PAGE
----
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Laminitis Management

Laminitis is the inflammation and subsequent break down of the lamellar attachment which is the bond between the pedal bone and the hoof wall. The lamellar attachment is formed by lamellae, finger like projections that work similar to the bond formed in Velcro to hold the hoof wall to the soft tissue and the pedal bone of the foot.

Laminitis can be triggered by many conditions in the horse. These can be grouped as Hormone Associated (i.e. Equine Metabolic Syndrome, Equine Cushing’s Disease, changes in metabolism in late pregnancy), Sepsis Associated (i.e. pneumonia, diarrhoea, retained foetal membranes after foaling) or Mechanical (i.e. supporting limb laminitis and ‘road founder’).

Once a horse has suffered an episode of laminitis, it is more likely to suffer subsequent episodes. For this reason, it is very important to monitor all horses which are known to have had previous laminitis episodes for any signs of lameness or foot soreness.

Clinical signs of laminitis include frequently shifting weight, palpable digital pulses of the affected limbs, changes in the growth pattern of the hoof capsule and pain when using hoof testers. Horses with laminitis are typically lame, however their lameness can range from mildly lame at the trot or poor performance, to noticeably lame at the walk, to very severe cases where the horse cannot move or is lying down.

Along with the clinical signs, the use of radiographs can be very helpful in diagnosing laminitis and is very important in guiding treatment. To gain even further information, a venogram can be performed. This procedure involves injecting a dye into the vein supplying the foot and then taking a series of radiographs. The dye is visible on radiographs and allows the veterinarian to determine the extent of the damaged tissue and the remaining blood supply to the foot.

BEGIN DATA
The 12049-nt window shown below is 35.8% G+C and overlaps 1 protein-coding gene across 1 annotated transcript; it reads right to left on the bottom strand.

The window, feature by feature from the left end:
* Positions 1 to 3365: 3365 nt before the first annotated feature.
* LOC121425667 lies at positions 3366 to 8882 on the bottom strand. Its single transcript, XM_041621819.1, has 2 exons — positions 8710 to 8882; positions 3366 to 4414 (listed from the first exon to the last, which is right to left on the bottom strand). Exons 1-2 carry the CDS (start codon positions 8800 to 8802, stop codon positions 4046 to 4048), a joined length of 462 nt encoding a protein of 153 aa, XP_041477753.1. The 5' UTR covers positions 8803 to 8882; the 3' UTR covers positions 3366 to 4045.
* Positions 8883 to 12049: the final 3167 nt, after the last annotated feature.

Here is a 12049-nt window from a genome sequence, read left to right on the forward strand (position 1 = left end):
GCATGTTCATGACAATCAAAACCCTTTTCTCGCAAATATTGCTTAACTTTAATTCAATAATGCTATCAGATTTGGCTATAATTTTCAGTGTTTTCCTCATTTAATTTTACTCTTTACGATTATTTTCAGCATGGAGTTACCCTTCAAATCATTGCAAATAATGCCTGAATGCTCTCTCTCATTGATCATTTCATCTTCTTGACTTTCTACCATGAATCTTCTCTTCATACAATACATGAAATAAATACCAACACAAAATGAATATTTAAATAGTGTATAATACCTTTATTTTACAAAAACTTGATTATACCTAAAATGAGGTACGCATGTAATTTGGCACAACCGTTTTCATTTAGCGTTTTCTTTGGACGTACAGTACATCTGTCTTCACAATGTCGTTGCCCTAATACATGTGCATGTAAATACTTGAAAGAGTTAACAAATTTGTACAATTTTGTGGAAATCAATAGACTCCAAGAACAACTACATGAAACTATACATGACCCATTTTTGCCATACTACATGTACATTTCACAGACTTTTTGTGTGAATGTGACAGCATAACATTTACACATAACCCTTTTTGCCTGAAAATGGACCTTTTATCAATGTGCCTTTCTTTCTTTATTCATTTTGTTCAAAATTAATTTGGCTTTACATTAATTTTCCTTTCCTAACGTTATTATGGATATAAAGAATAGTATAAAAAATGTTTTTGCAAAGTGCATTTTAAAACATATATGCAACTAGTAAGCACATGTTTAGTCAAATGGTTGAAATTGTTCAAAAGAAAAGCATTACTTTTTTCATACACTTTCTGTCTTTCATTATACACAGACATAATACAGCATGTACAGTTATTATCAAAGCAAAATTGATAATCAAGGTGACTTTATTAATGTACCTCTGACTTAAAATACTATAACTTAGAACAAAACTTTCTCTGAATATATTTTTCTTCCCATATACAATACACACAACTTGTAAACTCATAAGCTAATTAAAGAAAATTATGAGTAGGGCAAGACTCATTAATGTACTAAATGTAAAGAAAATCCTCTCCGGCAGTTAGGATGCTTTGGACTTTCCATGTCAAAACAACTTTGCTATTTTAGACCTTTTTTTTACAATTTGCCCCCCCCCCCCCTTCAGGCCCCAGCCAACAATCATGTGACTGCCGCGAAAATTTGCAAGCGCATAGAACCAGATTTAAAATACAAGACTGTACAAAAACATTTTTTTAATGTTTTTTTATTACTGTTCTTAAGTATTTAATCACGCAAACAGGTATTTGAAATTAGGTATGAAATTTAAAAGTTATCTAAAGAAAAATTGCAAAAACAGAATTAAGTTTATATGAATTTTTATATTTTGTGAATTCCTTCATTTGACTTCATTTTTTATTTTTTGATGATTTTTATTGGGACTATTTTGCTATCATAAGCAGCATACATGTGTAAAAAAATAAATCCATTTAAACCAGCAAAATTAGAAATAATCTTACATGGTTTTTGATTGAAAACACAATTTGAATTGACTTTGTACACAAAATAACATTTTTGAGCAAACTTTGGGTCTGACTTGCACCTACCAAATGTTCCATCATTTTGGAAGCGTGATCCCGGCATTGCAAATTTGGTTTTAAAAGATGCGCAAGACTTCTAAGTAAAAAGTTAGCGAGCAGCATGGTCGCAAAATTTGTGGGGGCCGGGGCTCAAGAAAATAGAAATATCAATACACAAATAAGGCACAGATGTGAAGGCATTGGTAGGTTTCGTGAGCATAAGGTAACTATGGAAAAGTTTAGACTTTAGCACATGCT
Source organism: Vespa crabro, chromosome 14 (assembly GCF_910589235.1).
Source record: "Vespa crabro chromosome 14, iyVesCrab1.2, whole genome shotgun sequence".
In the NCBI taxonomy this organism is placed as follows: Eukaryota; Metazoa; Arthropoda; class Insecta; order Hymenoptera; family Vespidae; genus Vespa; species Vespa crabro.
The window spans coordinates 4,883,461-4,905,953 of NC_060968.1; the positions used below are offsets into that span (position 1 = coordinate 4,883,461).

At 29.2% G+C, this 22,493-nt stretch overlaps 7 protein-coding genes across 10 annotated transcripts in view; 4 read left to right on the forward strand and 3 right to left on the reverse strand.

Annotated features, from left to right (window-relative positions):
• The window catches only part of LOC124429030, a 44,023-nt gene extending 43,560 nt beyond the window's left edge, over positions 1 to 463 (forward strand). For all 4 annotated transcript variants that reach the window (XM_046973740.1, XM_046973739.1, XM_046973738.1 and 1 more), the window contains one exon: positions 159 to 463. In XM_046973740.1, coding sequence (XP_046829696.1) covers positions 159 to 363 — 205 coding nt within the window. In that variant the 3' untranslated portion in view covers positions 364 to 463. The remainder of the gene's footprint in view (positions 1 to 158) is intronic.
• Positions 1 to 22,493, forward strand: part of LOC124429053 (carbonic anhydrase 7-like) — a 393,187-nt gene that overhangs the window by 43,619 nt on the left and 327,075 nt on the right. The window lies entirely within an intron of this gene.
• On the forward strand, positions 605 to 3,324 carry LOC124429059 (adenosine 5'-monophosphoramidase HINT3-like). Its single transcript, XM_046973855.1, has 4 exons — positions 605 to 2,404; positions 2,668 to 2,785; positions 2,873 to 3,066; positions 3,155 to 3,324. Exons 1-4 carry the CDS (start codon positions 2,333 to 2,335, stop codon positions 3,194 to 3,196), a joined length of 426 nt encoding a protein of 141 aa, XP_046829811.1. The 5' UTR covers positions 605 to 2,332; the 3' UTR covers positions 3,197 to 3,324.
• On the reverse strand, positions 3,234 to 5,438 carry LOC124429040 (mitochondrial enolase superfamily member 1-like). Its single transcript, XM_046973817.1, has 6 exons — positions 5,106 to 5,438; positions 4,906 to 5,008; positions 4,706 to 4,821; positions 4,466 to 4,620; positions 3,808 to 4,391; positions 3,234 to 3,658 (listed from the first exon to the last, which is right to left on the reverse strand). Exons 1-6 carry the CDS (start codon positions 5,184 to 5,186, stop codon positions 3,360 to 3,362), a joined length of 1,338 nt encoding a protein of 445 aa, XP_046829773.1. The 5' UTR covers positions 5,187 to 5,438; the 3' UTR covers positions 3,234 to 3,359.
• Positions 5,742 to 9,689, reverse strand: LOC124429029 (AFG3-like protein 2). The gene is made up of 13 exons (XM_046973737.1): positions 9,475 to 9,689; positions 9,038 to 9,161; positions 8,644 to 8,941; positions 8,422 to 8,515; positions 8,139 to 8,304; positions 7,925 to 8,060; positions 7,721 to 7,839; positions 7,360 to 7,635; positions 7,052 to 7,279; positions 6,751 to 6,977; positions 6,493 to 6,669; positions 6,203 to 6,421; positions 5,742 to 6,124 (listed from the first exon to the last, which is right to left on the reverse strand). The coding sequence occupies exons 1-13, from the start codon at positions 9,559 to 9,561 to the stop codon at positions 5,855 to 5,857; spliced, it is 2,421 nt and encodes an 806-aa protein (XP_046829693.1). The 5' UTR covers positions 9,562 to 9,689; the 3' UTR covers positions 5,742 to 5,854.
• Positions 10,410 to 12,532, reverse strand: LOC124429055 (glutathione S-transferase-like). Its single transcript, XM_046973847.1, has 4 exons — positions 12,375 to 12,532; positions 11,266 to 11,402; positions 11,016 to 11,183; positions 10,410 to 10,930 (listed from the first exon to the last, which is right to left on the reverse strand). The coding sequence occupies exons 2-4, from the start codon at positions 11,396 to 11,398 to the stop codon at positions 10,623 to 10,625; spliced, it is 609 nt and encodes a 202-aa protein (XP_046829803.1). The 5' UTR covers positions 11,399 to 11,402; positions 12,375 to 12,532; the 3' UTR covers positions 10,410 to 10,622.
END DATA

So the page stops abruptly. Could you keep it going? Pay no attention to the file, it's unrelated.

The treatment and management of laminitis cases varies with the stage of the condition, the severity of the lameness and the anatomical changes which have occurred in the hoof.

In the initial phases of laminitis treatment, a wedged heel cuff (Ultimate®) is often applied to shift the load of the horse’s weight to the back part of the foot and away from the unstable lamellar attachment at the toe. Horses at this acute stage of laminitis are also often treated with ice boots and hydrotherapy. While in the cuff, the foot is monitored both clinically and with radiographs to see how the internal structures are responding to treatment.

Once through the initial phase of laminitis and as the horse shows signs of improvement, a customised plan involving therapeutic shoes and boots and various materials and application methods (i.e. nail on, glue on or wrap on) are used to improve hoof health and return the horse to the point where its lameness has resolved and it can return to its intended use.